Schuman also noted how the pandemic has fueled efforts to expand access to telehealth services. “A recent report by McKinsey estimates that up to $250 billion, or 20% of the current U.S. health care spend, could potentially be virtualized.”
Next, she expressed optimism that legislation geared toward telehealth will be passed soon. “Even if no telehealth legislation passes this Congress, it will certainly continue to be a focus in the next.”
The American Benefits Council will continue to urge Congress to increase employer access to telehealth and remove state barriers for those services.
Schuman then passed the presentation over to her colleague, Katy Johnson, Senior Counsel of Health Policy at American Benefits Council, to discuss items employers can expect to see in terms of regulatory health policy initiatives.
Johnson reminded viewers that the president issued an executive order focused on hospital price transparency in June of 2019, and explained the two main requirements for the provision:
- Plans and issuers would be required to provide an internet-based self-service tool for pre-service cost-sharing estimates. Those estimates need to be individual-specific and based on negotiated rates.
- Plans and issuers would make publicly available a machine-readable file of the negotiated rate of in-network providers for services under the plan, and also a list of the historical allowed amount covered under the plan.
She then explained that the proposed rules have garnered a lot of attention – both positive and negative. In fact, over 25,000 comments were filed on them. “Price transparency could be extremely valuable as a means to reduce health care costs, but at the same time there’s a number of rules that could be difficult to administer or potentially burdensome.” Johnson then noted that the proposed effective date for the rules will likely be one or two years for proper implementation.
She closed her remarks in regards to price transparency by stating that the rules were received for internal review by the White House of Office of Management and Budget on Sept. 11, which means that pending news is imminent.
Other Potential Guidance
Johnson said that employers are now allowed to send employees to the ACA exchange using tax-free money in an HRA – but there are a lot of stipulations attached to it. “Rules were proposed to help employers avoid an employer mandate penalty last fall, but we haven’t seen a final ruling yet.”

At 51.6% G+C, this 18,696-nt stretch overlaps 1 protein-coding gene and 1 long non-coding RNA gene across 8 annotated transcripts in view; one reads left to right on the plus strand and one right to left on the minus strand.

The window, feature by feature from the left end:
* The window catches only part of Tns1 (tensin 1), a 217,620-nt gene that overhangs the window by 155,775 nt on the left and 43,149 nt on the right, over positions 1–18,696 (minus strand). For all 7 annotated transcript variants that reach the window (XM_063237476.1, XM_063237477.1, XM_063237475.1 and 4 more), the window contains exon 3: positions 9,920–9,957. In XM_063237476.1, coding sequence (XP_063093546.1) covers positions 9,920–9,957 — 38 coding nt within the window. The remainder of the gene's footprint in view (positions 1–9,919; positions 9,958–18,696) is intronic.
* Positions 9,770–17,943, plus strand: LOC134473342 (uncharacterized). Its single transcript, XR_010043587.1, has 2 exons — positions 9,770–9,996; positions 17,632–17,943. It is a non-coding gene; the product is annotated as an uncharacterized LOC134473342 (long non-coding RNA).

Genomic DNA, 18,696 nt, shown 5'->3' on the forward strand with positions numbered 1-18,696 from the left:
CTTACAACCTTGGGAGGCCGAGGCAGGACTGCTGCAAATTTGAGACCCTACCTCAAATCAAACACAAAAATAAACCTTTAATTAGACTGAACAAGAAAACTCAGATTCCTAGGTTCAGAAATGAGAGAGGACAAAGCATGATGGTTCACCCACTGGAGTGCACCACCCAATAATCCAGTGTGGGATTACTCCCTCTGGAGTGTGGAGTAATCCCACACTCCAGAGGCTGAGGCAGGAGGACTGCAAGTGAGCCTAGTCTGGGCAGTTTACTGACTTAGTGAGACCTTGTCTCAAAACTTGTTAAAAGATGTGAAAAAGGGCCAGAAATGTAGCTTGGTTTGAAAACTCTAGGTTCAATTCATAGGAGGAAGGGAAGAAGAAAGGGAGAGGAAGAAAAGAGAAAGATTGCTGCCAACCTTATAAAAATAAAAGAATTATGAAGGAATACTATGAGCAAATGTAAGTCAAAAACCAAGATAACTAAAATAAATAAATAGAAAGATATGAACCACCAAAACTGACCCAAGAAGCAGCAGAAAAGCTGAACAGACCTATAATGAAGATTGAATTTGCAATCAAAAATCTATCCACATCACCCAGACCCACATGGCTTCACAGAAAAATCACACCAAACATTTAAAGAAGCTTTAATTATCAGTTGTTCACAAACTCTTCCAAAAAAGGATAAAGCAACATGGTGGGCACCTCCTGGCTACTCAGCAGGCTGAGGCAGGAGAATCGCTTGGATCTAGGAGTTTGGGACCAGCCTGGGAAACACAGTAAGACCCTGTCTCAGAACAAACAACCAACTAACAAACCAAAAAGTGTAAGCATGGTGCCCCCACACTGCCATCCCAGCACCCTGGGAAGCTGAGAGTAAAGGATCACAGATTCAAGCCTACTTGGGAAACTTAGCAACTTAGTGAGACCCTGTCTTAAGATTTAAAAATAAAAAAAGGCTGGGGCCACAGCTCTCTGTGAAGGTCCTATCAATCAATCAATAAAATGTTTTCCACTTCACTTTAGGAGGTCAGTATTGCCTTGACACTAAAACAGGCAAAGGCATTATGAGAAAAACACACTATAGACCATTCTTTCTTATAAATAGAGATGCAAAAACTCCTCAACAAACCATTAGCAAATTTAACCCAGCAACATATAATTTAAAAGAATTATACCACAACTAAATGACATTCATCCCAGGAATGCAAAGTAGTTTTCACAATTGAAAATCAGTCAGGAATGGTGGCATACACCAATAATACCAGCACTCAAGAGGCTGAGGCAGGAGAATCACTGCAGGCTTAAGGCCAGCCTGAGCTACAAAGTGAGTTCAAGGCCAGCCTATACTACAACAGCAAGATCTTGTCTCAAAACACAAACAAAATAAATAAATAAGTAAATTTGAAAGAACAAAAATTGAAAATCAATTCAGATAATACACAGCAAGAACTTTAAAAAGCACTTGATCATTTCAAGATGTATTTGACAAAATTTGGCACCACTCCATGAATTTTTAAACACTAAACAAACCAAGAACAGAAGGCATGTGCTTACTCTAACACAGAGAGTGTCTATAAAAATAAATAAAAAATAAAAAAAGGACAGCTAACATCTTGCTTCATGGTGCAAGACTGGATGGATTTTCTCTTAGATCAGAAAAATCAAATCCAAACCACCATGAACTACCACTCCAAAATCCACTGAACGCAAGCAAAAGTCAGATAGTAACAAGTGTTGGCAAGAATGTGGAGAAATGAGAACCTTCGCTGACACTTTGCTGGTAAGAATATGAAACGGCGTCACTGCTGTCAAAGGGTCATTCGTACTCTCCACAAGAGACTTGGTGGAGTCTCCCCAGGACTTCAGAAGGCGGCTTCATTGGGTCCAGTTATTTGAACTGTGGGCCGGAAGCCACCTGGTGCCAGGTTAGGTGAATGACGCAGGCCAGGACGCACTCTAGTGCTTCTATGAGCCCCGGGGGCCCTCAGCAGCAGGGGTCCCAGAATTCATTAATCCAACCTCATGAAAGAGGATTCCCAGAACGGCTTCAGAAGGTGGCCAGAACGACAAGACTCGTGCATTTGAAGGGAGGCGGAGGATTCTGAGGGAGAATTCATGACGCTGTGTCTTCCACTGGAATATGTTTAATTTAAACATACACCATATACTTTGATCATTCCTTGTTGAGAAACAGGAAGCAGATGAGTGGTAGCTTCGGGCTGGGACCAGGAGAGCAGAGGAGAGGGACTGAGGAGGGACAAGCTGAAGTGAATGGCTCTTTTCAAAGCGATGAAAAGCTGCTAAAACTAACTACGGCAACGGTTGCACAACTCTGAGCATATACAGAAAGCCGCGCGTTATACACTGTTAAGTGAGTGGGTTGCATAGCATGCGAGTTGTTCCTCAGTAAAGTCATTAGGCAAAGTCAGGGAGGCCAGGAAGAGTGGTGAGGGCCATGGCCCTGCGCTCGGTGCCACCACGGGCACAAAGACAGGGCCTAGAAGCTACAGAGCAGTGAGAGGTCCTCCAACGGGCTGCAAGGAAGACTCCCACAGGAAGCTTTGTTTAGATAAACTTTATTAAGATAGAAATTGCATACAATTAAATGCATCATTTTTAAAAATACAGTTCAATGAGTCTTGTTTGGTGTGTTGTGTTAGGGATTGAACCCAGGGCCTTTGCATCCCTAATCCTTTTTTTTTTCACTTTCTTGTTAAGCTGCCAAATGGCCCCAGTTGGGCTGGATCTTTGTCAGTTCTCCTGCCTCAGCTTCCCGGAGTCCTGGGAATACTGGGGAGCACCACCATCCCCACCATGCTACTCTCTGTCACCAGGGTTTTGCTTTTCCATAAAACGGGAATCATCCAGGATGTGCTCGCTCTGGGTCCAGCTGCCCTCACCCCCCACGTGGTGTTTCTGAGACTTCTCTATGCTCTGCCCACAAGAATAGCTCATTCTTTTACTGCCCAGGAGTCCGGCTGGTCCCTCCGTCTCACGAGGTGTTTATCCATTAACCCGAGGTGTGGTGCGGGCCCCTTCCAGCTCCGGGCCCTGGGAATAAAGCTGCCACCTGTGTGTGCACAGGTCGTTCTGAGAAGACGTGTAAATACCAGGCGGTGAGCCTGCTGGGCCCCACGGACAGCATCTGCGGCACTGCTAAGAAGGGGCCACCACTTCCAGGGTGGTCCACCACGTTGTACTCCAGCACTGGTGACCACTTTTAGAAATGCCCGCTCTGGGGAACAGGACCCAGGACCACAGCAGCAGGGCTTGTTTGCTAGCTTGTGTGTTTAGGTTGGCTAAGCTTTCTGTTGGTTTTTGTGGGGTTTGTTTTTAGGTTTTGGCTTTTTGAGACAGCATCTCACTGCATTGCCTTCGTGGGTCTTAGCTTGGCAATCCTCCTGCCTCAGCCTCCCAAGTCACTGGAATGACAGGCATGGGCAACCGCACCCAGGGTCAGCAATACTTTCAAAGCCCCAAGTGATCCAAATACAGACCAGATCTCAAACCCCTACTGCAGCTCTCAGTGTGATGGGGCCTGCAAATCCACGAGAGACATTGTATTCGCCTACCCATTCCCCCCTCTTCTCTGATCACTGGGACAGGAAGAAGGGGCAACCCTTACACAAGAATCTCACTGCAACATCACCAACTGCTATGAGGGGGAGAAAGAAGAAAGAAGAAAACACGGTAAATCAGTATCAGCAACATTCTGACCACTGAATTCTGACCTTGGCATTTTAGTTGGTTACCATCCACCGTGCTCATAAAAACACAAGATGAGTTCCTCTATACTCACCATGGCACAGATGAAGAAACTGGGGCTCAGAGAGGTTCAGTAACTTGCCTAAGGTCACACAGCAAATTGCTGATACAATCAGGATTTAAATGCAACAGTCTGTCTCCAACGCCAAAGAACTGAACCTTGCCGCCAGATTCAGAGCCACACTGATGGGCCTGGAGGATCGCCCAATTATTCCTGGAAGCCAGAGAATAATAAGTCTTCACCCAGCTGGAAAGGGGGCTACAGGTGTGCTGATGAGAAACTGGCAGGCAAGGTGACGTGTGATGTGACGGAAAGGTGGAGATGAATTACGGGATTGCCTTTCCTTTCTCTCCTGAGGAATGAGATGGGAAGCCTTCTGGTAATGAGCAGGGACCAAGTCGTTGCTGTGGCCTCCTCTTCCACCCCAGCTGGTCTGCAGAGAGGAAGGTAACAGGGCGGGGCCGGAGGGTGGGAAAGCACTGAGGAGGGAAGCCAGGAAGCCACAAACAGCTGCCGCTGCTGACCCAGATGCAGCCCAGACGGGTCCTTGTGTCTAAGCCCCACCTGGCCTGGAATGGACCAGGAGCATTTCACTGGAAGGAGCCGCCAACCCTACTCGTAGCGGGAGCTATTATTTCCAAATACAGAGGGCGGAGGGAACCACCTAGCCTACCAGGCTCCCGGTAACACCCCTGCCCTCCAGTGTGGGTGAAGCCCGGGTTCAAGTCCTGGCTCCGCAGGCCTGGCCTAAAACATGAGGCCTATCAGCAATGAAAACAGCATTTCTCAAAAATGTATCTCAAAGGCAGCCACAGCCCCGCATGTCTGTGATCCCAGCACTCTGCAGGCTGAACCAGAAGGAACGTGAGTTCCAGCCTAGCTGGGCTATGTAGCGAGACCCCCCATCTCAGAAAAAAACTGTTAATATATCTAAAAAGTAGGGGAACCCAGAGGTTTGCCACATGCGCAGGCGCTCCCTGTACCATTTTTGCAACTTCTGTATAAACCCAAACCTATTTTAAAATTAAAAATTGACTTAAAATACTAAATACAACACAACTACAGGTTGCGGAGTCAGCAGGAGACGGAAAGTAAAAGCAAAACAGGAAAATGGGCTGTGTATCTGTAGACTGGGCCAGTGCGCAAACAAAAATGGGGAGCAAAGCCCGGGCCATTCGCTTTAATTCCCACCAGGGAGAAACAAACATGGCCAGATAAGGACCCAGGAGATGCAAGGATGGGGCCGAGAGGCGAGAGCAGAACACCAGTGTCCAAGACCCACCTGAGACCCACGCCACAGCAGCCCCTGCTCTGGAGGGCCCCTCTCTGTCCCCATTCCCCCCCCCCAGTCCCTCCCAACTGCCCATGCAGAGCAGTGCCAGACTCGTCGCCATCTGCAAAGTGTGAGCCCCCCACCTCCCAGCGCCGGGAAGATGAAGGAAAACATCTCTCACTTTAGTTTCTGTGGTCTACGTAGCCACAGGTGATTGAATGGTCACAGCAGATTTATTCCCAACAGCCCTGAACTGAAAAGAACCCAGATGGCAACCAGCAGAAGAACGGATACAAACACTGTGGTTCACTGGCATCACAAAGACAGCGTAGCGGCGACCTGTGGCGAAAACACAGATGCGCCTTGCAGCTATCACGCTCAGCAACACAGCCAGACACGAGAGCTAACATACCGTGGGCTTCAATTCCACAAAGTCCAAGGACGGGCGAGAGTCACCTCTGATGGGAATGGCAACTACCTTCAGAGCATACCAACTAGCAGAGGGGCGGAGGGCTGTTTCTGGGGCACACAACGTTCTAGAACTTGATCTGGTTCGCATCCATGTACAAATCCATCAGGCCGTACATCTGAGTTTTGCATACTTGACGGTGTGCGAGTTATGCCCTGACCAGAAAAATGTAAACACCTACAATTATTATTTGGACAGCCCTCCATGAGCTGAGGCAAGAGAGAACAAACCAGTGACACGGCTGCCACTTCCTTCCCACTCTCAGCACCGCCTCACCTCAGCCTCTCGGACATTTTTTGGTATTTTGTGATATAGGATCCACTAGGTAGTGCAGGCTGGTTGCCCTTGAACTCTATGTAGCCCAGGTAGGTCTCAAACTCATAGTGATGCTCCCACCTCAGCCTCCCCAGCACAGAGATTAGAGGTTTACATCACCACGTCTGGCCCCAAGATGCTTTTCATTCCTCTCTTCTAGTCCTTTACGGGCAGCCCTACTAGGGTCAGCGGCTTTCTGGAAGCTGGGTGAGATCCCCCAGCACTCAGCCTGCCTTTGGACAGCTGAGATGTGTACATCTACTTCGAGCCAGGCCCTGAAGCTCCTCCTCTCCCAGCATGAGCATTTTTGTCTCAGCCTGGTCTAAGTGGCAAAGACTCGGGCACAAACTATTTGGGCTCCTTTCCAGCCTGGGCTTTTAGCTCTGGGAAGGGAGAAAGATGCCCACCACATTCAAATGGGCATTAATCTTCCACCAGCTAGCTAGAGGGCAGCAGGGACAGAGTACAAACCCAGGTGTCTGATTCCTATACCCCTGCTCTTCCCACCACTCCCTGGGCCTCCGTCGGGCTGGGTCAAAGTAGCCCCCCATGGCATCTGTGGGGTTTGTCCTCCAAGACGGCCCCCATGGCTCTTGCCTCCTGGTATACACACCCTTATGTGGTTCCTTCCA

Another note she mentioned was that payments for Direct Primary Care arrangements are currently considered medical care, but in most cases “you are not eligible to receive HSA benefits in tandem with a Direct Primary Care arrangement.”
The Health Benefits Council is working hard on the congressional side to remove that barrier to Direct Primary Care for employers. They are also working to help individuals carry over their flexible-spending arrangements they were unable to use due to the pandemic into 2021 so people don’t forfeit the money they set aside.
The Affordable Care Act in the Supreme Court
Johnson closed her presentation by sharing news regarding the ACA and explained that a few weeks ago the Trump administration released the America-First Healthcare Plan, which supports coverage for pre-existing conditions, as the ACA – which currently covers pre-existing conditions – is being challenged in a case being heard by the Supreme Court on Nov. 10.
She then turned it back over to Schuman to explain the differences in each presidential candidate’s positions on major health care topics.
Cheryl DeMars, president and CEO of The Alliance, took the stage at Disrupt Madison to talk about how employers can join together to “disrupt” health care and create positive change. This speech was a prelude to the unveiling of The Alliance’s High-Value Health Care initiative at the cooperative’s annual meeting, and a call-to-action for employers to get involved to help change health care.
Have you watched the classic movie, The Wizard of Oz?
Then you probably remember Dorothy’s ruby slippers.
Do you remember what Glinda the Good Witch said to Dorothy about the slippers?
She said, “You’ve always had the power my dear. You just had to learn it for yourself.”
The Power Within Alliance Members
Dorothy trying to find her way home reminds me of employers trying to change health care. You have the power, you just have to learn it yourself.
The Alliance is a cooperative of 240 ruby-slipper wearing employers who are taking control of health care through self-funding.